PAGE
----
Bert and Susan Cook of Evergreen recently loaned me an outstanding book that some of you have probably already read, “The Shack” by William P. Young.
I say that some of you have probably already read this immensely popular book because it has sold over a million copies and was the No. 1 trade paperback book on The New York Times best-seller list from June 2008 to early 2010, that is, for almost two years.
For those of you who haven’t read the book, it centers on a young girl named Missy, who is kidnapped during a family camping trip and is later murdered by a serial killer in an isolated cabin in the Pacific Northwest. Police find her bloody clothes in an old, deserted shack in the middle of nowhere, but aren’t able to find her body. Some readers will find portions of this novel disturbing. I know I did.
However, the redeeming thing that makes this book so great is that most of the book involves how the girl’s father, Mack, and his family deal with the loss of Missy. Mack is drawn to the shack where police found evidence of Missy’s murder by a mysterious letter that he finds in his mailbox. Thinking that the letter may have been sent as a taunt from Missy’s killer, Mack enters the shack and literally meets God, Jesus and the Holy Spirit in the form of an old woman, a young carpenter and a younger woman.
Mack proceeds to learn a number of valuable lessons about the nature of life and death, and, in the process, so does the reader.
I remember first hearing about this book during its remarkable run on the best-seller lists, but I didn’t have the desire to read it at the time for whatever reason. That changed though when I read a Writers Digest article that mentioned a very interesting fact about “The Shack” – it was self-published.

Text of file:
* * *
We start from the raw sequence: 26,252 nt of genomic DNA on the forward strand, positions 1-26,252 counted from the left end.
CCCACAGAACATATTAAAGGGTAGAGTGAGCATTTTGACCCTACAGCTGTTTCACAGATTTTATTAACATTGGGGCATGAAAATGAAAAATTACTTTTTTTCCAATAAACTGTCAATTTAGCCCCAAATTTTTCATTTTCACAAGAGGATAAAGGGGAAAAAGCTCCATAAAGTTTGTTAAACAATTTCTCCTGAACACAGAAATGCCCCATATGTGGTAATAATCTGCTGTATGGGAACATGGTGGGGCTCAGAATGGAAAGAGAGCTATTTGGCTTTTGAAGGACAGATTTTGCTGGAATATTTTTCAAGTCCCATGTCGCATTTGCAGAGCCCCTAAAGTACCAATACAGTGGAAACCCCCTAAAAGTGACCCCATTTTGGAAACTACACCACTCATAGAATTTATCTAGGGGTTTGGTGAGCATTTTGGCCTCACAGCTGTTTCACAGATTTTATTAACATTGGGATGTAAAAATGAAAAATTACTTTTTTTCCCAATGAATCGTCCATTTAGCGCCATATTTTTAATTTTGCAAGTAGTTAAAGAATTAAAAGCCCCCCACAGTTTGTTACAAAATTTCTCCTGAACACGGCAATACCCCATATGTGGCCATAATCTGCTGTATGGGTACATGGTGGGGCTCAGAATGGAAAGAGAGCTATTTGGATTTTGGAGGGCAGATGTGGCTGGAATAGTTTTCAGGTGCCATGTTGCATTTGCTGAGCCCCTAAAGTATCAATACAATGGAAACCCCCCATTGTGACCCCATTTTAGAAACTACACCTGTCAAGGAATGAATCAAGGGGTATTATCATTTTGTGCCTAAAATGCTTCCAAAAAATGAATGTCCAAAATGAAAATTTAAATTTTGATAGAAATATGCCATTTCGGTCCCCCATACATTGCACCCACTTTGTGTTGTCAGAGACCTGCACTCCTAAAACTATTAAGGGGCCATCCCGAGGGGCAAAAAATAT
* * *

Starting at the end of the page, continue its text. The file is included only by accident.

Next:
According to the article, Young wrote the book as a Christmas gift for his children and never intended to publish it for the general public. After his family and a few friends read it, they encouraged him to submit it for publication. With the help of several colleagues, Young, a former hotel night clerk from Canada, packaged the book for publication only to have it turned down by major publishing houses, including those that publish traditional religious books.
Young and his friends formed their own publishing house, Wind Blown Media, and self-published the book in May 2007. It didn’t sell well at first, but thanks to word of mouth and a Web site, the book would eventually end up on the top of the best-seller lists, sell over a million copies and make them a ton of money in the process.
In the end, I really enjoyed this book, and I appreciate the Cooks for letting me borrow their copy. How many of you have had the chance to read “The Shack”? What did you think about it? Did you like it or dislike it? Why? Let us know in the comments section below.
For more information about the book, visit www.theshackbook.com.